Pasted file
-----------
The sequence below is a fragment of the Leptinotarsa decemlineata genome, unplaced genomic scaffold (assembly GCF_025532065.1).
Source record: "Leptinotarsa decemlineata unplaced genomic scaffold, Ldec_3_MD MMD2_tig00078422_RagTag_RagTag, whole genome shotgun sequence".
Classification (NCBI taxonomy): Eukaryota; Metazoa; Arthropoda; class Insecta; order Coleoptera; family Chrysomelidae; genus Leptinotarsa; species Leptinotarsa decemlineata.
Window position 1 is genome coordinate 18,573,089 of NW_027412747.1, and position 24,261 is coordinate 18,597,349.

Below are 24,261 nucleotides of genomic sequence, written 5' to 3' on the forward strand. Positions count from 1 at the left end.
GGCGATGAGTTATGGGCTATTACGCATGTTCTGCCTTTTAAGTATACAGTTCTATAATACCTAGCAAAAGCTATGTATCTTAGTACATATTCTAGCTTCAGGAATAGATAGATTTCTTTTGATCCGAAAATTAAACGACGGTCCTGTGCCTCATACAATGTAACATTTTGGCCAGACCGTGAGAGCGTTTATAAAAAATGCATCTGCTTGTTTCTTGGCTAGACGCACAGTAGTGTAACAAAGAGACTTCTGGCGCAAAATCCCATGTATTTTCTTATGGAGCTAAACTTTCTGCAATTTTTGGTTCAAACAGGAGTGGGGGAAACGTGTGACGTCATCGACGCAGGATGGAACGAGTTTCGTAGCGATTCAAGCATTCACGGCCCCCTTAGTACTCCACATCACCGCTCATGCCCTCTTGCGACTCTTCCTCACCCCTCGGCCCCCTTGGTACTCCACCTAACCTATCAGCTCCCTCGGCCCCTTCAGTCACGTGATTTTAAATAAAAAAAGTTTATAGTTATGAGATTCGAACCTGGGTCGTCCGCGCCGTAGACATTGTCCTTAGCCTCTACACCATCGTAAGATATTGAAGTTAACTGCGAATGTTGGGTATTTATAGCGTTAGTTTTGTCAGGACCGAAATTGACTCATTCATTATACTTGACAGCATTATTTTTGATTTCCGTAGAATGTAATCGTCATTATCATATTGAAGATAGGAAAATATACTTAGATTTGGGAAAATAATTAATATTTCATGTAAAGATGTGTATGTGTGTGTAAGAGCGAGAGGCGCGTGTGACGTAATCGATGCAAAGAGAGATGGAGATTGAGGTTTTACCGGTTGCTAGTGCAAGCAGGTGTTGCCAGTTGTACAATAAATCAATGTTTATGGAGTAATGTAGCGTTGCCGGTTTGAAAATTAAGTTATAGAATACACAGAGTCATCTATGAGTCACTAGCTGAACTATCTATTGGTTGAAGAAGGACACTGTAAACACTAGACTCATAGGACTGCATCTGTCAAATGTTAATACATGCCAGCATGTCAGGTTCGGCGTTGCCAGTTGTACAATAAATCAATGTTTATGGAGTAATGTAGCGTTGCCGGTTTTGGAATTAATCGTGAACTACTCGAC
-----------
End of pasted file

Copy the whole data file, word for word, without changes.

The sequence below is a fragment of the Leptinotarsa decemlineata genome, unplaced genomic scaffold (assembly GCF_025532065.1).
Source record: "Leptinotarsa decemlineata unplaced genomic scaffold, Ldec_3_MD MMD2_tig00078422_RagTag_RagTag, whole genome shotgun sequence".
Classification (NCBI taxonomy): Eukaryota; Metazoa; Arthropoda; class Insecta; order Coleoptera; family Chrysomelidae; genus Leptinotarsa; species Leptinotarsa decemlineata.
Window position 1 is genome coordinate 18,573,089 of NW_027412747.1, and position 24,261 is coordinate 18,597,349.

Below are 24,261 nucleotides of genomic sequence, written 5' to 3' on the forward strand. Positions count from 1 at the left end.
GGCGATGAGTTATGGGCTATTACGCATGTTCTGCCTTTTAAGTATACAGTTCTATAATACCTAGCAAAAGCTATGTATCTTAGTACATATTCTAGCTTCAGGAATAGATAGATTTCTTTTGATCCGAAAATTAAACGACGGTCCTGTGCCTCATACAATGTAACATTTTGGCCAGACCGTGAGAGCGTTTATAAAAAATGCATCTGCTTGTTTCTTGGCTAGACGCACAGTAGTGTAACAAAGAGACTTCTGGCGCAAAATCCCATGTATTTTCTTATGGAGCTAAACTTTCTGCAATTTTTGGTTCAAACAGGAGTGGGGGAAACGTGTGACGTCATCGACGCAGGATGGAACGAGTTTCGTAGCGATTCAAGCATTCACGGCCCCCTTAGTACTCCACATCACCGCTCATGCCCTCTTGCGACTCTTCCTCACCCCTCGGCCCCCTTGGTACTCCACCTAACCTATCAGCTCCCTCGGCCCCTTCAGTCACGTGATTTTAAATAAAAAAAGTTTATAGTTATGAGATTCGAACCTGGGTCGTCCGCGCCGTAGACATTGTCCTTAGCCTCTACACCATCGTAAGATATTGAAGTTAACTGCGAATGTTGGGTATTTATAGCGTTAGTTTTGTCAGGACCGAAATTGACTCATTCATTATACTTGACAGCATTATTTTTGATTTCCGTAGAATGTAATCGTCATTATCATATTGAAGATAGGAAAATATACTTAGATTTGGGAAAATAATTAATATTTCATGTAAAGATGTGTATGTGTGTGTAAGAGCGAGAGGCGCGTGTGACGTAATCGATGCAAAGAGAGATGGAGATTGAGGTTTTACCGGTTGCTAGTGCAAGCAGGTGTTGCCAGTTGTACAATAAATCAATGTTTATGGAGTAATGTAGCGTTGCCGGTTTGAAAATTAAGTTATAGAATACACAGAGTCATCTATGAGTCACTAGCTGAACTATCTATTGGTTGAAGAAGGACACTGTAAACACTAGACTCATAGGACTGCATCTGTCAAATGTTAATACATGCCAGCATGTCAGGTTCGGCGTTGCCAGTTGTACAATAAATCAATGTTTATGGAGTAATGTAGCGTTGCCGGTTTTGGAATTAATCGTGAACTACTCGAC